Chapter no 57

Iron Flame (The Empyrean Book 2)

The irony of meeting at Athebyne is not lost on me, nor is the fact that this is the second time I’m visiting the outpost on the edge of the Esben mountain range after finding out Xaden Riorson has hidden pertinent

information from me.

I spent last night in the library, which was probably in the best interest of everyone as I continue to muddle through my thoughts. Intentions. What-thefuck-ever.

Today, I’m bleary-eyed and restless, with more questions than answers. But as I glance over at Xaden landing on Sgaeyl’s back, his face tense and drawn, I can recognize that telling me, whether or not he wanted to, was the ultimate gesture of trust.

And this time, I’m not the last to know. I’m the first. Maybe it makes me completely, utterly foolish, but somehow that makes a difference, even if I haven’t had the opportunity to tell him that…or the opportunity to interrogate his ass about how many of my intentions he’s read.

I’m just not sure how many this-times I have in me, no matter how much I love him.

Our riot of ten lands in the clearing over the ridgeline from the outpost at noon—a full hour before we’re due to meet—and four of the dragons back into the cover of the forest immediately, hiding in the shelter of the

enormous evergreen trees that surround the field. The other six stand wing to wing, ready to launch at a moment’s notice.

“You’re sure they won’t be able to tell they’re here?” I ask Tairn, putting my flight goggles into my pack before sliding down Tairn’s foreleg. Landing on the frozen ground makes me wince. I’d woken up this morning with a hundred-yearold text stuck to my cheek and a throbbing ache in my neck.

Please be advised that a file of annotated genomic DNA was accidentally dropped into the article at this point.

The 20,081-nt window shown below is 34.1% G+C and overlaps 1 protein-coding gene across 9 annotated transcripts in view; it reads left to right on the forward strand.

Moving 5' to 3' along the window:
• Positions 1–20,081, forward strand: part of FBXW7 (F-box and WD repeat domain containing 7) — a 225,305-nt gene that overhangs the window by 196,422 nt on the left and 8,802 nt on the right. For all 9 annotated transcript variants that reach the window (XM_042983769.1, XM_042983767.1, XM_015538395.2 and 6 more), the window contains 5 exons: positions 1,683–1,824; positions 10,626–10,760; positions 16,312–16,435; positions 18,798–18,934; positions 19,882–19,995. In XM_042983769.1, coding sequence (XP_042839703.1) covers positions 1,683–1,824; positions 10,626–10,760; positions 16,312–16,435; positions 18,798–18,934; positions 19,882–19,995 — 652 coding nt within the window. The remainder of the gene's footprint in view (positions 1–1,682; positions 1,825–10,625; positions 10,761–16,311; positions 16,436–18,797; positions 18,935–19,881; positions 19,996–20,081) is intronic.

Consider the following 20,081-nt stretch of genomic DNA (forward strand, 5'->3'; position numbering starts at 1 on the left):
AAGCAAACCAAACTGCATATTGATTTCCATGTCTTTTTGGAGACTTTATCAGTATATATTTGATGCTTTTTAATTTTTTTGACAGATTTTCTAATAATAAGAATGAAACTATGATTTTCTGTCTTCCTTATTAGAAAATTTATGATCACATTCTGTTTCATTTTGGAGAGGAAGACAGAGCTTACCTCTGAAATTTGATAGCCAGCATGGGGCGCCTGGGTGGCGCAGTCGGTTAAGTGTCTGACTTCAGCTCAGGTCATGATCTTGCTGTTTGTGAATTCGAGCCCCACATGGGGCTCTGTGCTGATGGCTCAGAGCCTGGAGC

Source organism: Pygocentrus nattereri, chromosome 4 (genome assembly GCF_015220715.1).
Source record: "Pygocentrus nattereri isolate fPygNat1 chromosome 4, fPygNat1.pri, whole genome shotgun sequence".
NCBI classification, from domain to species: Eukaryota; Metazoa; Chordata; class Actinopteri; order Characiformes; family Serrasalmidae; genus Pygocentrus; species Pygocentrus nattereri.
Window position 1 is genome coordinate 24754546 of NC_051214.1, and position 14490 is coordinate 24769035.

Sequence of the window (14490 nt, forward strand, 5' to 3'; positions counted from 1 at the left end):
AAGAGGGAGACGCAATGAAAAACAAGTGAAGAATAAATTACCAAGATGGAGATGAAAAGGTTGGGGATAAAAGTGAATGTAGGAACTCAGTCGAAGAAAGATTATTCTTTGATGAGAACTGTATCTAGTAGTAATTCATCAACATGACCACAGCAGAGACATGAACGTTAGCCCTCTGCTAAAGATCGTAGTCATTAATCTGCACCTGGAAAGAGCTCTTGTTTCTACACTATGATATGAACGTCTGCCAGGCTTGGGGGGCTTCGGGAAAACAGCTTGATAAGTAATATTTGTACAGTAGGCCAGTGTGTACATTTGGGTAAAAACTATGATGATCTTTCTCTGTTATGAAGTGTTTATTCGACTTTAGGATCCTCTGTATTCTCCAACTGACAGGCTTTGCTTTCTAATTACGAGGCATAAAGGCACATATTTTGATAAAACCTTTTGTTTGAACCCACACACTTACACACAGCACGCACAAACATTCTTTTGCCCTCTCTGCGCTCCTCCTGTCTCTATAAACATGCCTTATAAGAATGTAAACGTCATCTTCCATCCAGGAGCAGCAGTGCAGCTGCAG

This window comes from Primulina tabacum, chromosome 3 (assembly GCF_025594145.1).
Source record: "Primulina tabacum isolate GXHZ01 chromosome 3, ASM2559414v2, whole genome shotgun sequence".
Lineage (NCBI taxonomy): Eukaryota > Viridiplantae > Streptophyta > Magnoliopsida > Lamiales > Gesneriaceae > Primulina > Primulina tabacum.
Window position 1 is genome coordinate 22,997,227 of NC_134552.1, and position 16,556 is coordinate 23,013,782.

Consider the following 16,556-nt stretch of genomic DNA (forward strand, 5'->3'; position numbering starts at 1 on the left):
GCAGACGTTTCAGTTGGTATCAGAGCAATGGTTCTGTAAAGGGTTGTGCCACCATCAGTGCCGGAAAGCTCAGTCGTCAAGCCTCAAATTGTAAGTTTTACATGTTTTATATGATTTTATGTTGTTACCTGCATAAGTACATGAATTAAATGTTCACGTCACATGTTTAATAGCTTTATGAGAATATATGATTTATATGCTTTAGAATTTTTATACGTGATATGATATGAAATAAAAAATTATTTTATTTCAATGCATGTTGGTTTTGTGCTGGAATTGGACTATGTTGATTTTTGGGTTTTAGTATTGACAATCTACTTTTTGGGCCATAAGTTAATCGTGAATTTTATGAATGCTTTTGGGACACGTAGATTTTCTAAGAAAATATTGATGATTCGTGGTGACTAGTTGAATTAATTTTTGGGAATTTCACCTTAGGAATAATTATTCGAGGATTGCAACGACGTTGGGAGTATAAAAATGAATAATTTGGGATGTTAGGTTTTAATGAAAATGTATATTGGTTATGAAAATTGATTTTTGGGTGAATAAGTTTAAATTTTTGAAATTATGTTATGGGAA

“Not exactly, but there’s no snow at this elevation to carry tracks. Dragons only sense each other mind-to-mind when we allow it. As long as they stay downwind, the others will know they’re here but won’t be able to identify how many or who has come.”

“That’s not exactly comforting.” Especially given who insisted on traveling with us. I stretch my arms up at the sun and roll my neck carefully to ease the stiffness in my muscles. After fighting Solas yesterday and accidentally sleeping on a table in the library last night, my body has had it with me, and I can’t blame it.

“You are not a child in need of comfort.”

True, which only serves to remind me of the enraged adolescent I have waiting for me at home in Aretia. After telling her there would be no logical way to explain her presence even if Tairn carried her, which she was adamantly opposed to, Andarna cursed Tairn’s entire family line, then blocked us both and went to practice with the elders.